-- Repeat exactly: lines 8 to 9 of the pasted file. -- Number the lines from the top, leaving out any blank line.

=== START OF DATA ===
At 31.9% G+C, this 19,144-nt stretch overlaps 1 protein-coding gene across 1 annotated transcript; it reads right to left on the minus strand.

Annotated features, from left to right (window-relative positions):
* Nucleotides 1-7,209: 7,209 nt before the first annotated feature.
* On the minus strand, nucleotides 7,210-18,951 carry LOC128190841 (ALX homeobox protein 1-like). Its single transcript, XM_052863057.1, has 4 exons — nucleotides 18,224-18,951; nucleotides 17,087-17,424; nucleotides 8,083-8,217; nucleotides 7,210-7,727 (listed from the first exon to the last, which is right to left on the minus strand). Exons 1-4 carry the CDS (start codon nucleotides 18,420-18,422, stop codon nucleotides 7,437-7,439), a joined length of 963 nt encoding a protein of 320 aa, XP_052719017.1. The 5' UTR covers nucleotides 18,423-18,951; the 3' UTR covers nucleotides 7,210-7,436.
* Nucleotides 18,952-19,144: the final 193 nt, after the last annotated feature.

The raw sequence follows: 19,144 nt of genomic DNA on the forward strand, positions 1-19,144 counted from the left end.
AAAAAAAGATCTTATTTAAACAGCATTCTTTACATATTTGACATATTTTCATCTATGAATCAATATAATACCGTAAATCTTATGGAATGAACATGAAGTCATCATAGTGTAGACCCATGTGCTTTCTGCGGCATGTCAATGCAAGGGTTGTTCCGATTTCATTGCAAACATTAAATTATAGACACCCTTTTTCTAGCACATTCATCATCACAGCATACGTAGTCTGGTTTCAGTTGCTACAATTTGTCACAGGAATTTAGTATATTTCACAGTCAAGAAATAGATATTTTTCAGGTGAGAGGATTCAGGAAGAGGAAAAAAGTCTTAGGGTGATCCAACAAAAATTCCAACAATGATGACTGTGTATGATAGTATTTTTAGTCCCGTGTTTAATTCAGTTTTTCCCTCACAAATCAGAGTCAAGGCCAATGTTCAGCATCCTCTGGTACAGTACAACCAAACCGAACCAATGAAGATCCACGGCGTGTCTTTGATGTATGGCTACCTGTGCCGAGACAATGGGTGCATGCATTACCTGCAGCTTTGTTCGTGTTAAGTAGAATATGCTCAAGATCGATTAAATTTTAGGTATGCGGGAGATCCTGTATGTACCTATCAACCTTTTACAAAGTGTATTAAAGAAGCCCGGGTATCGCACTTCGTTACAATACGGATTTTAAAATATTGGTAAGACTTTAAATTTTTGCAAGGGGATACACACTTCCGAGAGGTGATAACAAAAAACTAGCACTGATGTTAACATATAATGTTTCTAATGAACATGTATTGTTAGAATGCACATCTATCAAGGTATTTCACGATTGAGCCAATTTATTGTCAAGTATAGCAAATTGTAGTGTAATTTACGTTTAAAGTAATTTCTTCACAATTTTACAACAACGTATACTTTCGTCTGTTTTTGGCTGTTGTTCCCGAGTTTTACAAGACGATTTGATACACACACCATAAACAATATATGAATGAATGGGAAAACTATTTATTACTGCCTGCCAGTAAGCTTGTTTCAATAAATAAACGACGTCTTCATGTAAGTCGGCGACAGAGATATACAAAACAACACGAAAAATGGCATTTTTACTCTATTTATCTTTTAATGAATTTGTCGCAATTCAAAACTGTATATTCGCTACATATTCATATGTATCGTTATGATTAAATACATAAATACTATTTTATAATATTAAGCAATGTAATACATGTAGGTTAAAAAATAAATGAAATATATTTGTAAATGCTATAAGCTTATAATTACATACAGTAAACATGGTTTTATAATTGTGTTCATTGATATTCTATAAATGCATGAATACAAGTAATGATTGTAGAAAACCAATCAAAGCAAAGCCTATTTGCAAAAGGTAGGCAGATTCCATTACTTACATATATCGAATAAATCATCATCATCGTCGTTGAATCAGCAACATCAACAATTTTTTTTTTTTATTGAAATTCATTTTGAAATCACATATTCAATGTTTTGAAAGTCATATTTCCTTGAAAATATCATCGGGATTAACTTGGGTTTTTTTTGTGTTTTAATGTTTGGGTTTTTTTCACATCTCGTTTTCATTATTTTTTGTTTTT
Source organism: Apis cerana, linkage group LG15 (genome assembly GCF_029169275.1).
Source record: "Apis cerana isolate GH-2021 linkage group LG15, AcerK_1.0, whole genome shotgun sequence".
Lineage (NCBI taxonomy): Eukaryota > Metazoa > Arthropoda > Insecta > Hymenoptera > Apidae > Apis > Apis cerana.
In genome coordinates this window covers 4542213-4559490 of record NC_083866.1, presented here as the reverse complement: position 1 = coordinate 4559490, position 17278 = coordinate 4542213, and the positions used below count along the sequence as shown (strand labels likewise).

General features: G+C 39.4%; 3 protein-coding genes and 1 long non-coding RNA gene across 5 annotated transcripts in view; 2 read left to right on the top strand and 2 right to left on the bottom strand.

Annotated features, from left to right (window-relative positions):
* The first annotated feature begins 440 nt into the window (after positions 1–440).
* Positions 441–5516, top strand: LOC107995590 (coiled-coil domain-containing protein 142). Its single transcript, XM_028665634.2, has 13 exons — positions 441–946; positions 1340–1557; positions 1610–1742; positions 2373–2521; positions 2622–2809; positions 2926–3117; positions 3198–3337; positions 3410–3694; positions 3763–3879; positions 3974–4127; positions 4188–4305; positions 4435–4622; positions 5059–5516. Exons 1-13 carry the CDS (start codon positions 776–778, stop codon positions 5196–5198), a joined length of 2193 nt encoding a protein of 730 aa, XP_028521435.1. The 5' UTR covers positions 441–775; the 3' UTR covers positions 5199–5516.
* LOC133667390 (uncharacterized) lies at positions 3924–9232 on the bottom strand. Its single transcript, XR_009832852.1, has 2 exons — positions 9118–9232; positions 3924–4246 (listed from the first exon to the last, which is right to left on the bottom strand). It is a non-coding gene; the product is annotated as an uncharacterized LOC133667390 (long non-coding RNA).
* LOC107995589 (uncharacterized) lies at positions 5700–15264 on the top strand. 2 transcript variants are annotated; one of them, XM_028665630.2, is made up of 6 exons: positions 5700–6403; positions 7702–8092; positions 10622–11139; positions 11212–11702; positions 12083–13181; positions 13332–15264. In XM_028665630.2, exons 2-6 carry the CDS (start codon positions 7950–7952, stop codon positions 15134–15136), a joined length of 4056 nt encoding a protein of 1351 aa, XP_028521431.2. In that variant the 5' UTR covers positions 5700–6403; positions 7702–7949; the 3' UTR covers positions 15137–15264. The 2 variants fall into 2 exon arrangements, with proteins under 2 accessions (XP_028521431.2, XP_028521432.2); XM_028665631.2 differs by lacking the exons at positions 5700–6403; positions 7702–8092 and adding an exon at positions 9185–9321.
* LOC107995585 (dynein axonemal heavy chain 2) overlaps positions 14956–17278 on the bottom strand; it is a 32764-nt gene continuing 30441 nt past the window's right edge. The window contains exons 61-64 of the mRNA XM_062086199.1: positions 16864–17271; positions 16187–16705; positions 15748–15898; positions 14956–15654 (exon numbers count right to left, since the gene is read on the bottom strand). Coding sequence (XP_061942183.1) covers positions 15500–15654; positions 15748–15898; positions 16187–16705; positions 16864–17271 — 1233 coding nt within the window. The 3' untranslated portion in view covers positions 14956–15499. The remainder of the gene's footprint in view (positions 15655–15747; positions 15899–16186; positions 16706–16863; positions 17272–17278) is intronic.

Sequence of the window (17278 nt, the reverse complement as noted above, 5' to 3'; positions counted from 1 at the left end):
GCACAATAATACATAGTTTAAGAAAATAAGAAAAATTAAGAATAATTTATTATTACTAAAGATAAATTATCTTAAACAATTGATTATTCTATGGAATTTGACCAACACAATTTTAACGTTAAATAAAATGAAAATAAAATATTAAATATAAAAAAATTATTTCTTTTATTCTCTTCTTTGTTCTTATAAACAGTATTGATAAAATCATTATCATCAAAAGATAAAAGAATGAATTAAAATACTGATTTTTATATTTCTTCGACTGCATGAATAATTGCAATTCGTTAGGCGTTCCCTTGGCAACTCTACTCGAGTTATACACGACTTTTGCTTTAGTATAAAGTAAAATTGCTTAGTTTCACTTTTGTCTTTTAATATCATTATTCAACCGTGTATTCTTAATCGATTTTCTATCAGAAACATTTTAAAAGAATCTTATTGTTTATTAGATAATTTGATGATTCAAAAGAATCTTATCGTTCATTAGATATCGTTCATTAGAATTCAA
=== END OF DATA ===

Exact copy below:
Source organism: Apis cerana, linkage group LG15 (genome assembly GCF_029169275.1).
Source record: "Apis cerana isolate GH-2021 linkage group LG15, AcerK_1.0, whole genome shotgun sequence".